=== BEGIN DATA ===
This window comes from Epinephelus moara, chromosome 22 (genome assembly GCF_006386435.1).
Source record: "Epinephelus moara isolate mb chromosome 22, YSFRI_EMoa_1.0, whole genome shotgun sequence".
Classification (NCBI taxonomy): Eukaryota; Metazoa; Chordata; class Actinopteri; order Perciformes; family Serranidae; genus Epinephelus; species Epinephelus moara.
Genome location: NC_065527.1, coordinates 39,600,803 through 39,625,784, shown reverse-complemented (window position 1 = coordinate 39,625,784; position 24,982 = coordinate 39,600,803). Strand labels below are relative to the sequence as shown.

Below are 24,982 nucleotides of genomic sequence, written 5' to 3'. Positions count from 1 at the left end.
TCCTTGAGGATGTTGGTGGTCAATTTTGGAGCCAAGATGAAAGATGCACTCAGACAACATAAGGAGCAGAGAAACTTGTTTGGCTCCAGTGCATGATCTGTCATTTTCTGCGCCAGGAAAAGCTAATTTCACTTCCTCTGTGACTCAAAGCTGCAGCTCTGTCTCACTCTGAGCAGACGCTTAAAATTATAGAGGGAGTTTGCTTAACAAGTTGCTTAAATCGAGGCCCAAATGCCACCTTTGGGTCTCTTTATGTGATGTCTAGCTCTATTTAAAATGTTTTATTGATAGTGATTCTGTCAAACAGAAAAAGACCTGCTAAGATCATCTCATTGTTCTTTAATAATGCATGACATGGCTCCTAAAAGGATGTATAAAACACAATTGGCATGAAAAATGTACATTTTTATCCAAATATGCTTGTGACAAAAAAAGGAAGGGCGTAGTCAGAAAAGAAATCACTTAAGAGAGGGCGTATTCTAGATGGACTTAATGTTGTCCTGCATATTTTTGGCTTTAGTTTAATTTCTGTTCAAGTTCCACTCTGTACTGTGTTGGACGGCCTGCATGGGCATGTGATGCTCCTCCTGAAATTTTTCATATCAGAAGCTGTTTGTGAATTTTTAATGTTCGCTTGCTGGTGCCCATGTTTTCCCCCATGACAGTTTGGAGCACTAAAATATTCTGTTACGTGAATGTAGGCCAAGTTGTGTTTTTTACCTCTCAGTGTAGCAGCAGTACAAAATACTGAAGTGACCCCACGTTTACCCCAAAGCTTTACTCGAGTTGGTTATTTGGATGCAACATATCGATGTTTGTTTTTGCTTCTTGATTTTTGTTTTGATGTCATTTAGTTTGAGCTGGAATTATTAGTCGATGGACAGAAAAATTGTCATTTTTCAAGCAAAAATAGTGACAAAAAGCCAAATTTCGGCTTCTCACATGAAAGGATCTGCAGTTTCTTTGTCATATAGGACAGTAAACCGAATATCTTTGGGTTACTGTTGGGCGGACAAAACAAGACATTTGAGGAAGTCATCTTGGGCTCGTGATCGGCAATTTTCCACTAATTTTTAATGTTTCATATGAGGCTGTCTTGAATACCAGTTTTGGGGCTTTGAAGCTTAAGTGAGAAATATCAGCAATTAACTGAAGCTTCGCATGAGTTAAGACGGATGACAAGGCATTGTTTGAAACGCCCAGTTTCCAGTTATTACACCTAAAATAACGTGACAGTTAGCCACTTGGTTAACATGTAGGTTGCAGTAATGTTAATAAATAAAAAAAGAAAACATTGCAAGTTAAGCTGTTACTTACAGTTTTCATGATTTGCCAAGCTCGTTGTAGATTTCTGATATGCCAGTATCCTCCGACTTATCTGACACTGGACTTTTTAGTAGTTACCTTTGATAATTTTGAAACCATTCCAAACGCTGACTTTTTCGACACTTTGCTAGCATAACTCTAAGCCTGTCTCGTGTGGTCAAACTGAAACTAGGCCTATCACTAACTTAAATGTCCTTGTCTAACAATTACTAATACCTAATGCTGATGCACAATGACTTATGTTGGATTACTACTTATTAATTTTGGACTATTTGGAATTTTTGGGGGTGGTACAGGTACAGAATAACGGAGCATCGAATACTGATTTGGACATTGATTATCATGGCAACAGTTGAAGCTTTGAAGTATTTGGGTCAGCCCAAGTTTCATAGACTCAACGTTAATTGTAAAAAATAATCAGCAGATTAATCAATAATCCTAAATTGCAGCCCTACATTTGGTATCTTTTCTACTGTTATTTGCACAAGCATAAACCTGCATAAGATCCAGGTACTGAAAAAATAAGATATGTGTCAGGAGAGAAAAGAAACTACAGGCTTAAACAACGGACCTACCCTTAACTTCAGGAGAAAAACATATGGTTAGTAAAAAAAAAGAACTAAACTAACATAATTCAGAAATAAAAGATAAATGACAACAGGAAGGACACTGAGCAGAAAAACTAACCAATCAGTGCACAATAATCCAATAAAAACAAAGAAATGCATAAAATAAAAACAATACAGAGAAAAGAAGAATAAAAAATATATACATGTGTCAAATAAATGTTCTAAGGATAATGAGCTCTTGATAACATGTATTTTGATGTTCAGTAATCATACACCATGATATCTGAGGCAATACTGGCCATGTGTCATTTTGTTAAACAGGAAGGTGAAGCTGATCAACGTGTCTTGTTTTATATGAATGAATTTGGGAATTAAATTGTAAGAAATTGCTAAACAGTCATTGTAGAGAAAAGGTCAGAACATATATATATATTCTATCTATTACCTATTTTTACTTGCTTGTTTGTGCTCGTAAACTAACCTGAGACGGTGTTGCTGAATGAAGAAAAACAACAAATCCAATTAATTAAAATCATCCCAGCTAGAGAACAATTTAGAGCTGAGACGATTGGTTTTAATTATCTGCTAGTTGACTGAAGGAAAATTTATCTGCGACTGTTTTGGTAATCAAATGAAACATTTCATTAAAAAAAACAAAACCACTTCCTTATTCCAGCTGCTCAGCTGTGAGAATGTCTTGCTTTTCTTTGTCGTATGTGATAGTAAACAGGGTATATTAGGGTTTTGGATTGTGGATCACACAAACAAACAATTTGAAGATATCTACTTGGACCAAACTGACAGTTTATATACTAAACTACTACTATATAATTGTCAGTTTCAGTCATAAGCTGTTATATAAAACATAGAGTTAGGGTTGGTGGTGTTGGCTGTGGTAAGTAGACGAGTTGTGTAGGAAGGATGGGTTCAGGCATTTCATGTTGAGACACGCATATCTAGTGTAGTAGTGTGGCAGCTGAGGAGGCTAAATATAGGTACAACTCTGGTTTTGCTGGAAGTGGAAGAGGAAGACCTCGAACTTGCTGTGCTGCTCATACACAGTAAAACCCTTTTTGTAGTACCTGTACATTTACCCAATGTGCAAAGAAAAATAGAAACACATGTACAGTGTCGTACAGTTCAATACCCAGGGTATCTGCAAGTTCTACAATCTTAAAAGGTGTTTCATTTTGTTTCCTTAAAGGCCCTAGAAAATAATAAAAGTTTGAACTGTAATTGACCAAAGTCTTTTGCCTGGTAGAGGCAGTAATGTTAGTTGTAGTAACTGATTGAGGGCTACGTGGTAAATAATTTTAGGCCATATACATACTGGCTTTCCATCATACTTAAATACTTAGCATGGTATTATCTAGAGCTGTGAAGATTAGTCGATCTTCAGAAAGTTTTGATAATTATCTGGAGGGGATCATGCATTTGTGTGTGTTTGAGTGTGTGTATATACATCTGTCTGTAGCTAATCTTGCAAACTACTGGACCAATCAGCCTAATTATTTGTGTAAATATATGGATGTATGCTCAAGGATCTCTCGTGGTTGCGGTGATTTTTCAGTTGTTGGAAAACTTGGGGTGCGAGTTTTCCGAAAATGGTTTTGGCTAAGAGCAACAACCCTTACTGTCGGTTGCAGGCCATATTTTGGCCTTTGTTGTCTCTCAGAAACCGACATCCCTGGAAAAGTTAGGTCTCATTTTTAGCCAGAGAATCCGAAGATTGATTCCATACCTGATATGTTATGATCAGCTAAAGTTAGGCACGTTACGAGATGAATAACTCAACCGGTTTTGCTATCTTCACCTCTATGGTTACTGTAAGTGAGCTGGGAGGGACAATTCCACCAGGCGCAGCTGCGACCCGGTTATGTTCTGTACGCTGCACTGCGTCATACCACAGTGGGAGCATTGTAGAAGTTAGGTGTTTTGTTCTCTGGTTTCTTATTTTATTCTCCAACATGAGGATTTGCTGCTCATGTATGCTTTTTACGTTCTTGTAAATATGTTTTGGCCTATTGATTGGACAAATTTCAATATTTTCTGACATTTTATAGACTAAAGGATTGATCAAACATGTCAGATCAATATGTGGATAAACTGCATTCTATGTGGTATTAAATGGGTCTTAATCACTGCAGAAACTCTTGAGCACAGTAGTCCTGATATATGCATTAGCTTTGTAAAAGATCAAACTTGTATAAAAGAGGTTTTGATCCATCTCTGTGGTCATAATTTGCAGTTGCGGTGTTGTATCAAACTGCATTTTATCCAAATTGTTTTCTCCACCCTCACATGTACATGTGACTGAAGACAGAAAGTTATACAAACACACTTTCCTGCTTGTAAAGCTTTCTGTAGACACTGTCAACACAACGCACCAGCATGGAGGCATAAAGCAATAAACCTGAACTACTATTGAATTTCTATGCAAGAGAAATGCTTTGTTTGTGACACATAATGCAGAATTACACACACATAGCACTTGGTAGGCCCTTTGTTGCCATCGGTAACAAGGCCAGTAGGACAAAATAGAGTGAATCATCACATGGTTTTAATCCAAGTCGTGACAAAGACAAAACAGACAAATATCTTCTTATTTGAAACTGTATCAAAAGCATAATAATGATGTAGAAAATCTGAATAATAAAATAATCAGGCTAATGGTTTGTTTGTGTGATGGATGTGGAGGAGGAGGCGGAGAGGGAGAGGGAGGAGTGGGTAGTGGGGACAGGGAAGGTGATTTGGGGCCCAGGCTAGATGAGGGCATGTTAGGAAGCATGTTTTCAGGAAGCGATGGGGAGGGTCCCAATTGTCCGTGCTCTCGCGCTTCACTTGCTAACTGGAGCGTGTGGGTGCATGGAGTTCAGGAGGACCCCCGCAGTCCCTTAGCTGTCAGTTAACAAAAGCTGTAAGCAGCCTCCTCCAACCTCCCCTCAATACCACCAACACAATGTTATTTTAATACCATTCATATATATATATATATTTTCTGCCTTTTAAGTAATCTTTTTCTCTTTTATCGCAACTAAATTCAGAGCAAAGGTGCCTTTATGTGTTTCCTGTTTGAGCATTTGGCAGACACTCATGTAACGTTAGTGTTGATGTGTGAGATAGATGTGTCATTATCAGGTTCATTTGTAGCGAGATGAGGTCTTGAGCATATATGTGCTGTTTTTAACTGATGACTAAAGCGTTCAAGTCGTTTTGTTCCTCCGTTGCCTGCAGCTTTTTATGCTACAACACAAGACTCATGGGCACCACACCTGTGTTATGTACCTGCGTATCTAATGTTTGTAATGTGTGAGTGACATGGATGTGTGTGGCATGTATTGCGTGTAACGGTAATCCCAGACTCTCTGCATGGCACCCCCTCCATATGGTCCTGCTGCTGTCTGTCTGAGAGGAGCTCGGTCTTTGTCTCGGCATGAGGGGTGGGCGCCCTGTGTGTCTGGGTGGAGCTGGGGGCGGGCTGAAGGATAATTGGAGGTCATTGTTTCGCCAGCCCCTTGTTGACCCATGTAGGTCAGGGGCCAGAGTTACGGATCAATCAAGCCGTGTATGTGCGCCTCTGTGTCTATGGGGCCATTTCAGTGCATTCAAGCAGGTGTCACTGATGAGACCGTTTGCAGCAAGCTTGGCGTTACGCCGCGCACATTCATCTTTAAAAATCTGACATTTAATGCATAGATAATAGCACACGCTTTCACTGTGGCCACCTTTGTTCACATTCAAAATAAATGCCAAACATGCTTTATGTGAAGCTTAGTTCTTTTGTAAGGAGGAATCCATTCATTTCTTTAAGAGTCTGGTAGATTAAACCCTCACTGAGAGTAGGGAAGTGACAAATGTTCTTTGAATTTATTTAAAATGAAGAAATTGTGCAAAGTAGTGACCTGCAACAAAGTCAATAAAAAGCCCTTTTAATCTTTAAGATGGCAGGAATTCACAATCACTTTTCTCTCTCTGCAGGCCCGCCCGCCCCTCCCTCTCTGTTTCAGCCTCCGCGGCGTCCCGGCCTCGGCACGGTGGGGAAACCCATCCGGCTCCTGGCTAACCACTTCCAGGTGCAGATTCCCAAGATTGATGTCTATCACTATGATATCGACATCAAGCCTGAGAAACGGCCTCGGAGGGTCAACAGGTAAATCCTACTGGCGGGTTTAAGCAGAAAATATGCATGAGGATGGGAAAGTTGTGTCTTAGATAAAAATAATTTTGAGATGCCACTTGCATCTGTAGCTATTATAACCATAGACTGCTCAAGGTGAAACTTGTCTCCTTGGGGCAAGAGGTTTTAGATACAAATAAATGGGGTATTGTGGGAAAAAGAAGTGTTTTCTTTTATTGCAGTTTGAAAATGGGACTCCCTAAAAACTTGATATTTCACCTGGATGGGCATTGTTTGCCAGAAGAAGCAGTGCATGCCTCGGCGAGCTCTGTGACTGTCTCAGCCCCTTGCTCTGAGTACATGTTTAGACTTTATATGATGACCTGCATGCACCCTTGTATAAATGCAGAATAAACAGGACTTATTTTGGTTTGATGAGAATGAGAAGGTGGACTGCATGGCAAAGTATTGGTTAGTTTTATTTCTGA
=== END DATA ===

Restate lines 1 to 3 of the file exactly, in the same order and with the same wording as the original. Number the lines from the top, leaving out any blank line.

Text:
This window comes from Epinephelus moara, chromosome 22 (genome assembly GCF_006386435.1).
Source record: "Epinephelus moara isolate mb chromosome 22, YSFRI_EMoa_1.0, whole genome shotgun sequence".
Classification (NCBI taxonomy): Eukaryota; Metazoa; Chordata; class Actinopteri; order Perciformes; family Serranidae; genus Epinephelus; species Epinephelus moara.